Despite the similarity in name, rose hip oil and rose oil are two very different products, with very different properties. But what is the difference between them? There are actually a lot of differences between rose hip and rose oil, starting with composition, scent or lack thereof, production method, edibility and toxicity, conditions of use and side effects. Find out what are rose hip and rose oil, how they’re made and meant to be used, which is an essential and which is a carrier oil and more interesting facts about why they are different from one another.
What is rose hip oil?
Rose hip oil, also spelled rosehip, is an oil extracted from rose hips seeds. Rose hips are the fruits of the rose plant and are also called rose heps, haws or simply hips. They are used to make tea, natural vitamin C supplements and a cosmetic oil used for hair and skin care. Because the fruit seeds are the source of the oil, rose hip oil is actually rose hip seed oil. Products labeled as rose hip seed oil are typically high-purity, while those labeled simply as rose hip oil may or may not be high-purity.
What is rose oil?
Rose oil, or more exactly rose essential oil, is an aromatic oil made from rose petals. Rose oil is usually extracted from the flowers of cultivated rose species, whereas rose hip oil is more commonly extracted from the seeds of wild rose plants. Cultivated and wild roses are essentially different variants of the same plant: the rose. Cultivated roses also produce fruits or rose hips, but because they produce bigger, richer and more fragrant flowers, they are preferred for the production of rose oil. Whereas wild rose species, which have less showy flowers, are preferred for their fruit and seeds from which jams, tea, soup and rose hip oil are produced.
How is rose hip oil made?
Rose hip oil is a cold pressed seed oil, meaning it’s made from seeds and cold-pressed. In other words, it is extracted mechanically, without heat, solvents or the use of any method or product that could potentially denature the natural properties or qualities of the oil. Rose hip oil is made by removing the tiny seeds from the fruits, cleaning the excess pulp and hairs off the seeds, then crushing them to extract the natural oils. It is typically made from the seeds of wild rose plants. Preferred species for oil production include Rosa canina, Rosa rubiginosa and Rosa moschata, but the oil can be made from virtually any rose species with edible, aka non-toxic, fruit (examples: R. virginiana, R. arkansana, R. arvensis, R. blanda, R. rugosa, R. californica, R. carolina, R. gallica, R. moyesii etc.).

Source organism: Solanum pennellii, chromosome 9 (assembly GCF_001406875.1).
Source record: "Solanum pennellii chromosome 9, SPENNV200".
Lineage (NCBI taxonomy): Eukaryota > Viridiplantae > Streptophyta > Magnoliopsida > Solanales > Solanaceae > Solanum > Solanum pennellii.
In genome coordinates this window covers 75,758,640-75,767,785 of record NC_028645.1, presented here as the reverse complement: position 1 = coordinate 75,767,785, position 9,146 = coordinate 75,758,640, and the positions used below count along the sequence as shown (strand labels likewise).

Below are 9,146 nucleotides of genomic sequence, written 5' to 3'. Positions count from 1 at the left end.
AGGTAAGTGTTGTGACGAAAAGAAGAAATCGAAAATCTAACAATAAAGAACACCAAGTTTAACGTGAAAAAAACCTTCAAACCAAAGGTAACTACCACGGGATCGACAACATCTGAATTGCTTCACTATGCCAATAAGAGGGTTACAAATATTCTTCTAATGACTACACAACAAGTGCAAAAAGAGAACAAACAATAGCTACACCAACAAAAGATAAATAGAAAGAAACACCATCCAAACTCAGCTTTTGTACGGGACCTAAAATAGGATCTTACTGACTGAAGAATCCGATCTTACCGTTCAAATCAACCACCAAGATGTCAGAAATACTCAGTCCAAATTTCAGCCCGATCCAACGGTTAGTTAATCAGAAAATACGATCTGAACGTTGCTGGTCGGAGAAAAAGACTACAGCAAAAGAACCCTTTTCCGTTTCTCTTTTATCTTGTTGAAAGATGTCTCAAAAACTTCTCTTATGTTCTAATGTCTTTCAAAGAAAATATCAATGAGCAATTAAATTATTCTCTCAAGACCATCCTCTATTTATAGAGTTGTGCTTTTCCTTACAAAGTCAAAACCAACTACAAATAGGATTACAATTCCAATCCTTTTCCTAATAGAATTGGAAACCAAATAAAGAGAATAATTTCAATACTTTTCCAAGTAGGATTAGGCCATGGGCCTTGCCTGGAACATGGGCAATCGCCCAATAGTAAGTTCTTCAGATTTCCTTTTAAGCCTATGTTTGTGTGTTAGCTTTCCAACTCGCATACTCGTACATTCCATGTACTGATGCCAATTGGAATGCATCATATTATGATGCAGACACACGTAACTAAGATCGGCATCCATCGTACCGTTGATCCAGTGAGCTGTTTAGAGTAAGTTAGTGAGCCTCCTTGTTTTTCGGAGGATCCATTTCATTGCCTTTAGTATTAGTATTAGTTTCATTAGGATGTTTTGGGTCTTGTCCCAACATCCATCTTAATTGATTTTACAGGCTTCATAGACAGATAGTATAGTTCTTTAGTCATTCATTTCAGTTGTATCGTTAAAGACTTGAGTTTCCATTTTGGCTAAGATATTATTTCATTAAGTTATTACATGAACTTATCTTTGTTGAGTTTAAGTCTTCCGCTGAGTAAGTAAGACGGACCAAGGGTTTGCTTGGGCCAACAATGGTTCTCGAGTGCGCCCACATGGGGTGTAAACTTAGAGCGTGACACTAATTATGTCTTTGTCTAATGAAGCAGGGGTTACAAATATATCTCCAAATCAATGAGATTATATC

How is rose oil made?
Rose oil is made from rose petals. Because of their bigger blooms, higher petal count and stronger fragrance, selected cultivated rose species are used for oil production. In the case of rose oil, the aim is to extract the fragrance from the flower petals, whereas in the case of rose hip oil the aim is to extract the fatty acids/natural oils in the seeds. Rose oil obtained by steam distillation is known rose otto or attar of roses (the water remaining after the distillation process is marketed as rose water and is used both in cosmetics and food flavoring). Rose oil obtained by solvent extraction is known as rose absolute and is more fragrant than the first. The Damask rose, Rosa damascena, and the cabbage rose or the hundred-petaled rose, Rosa centifolia, are two preferred species for rose oil production.
Is rose hip a carrier or essential oil?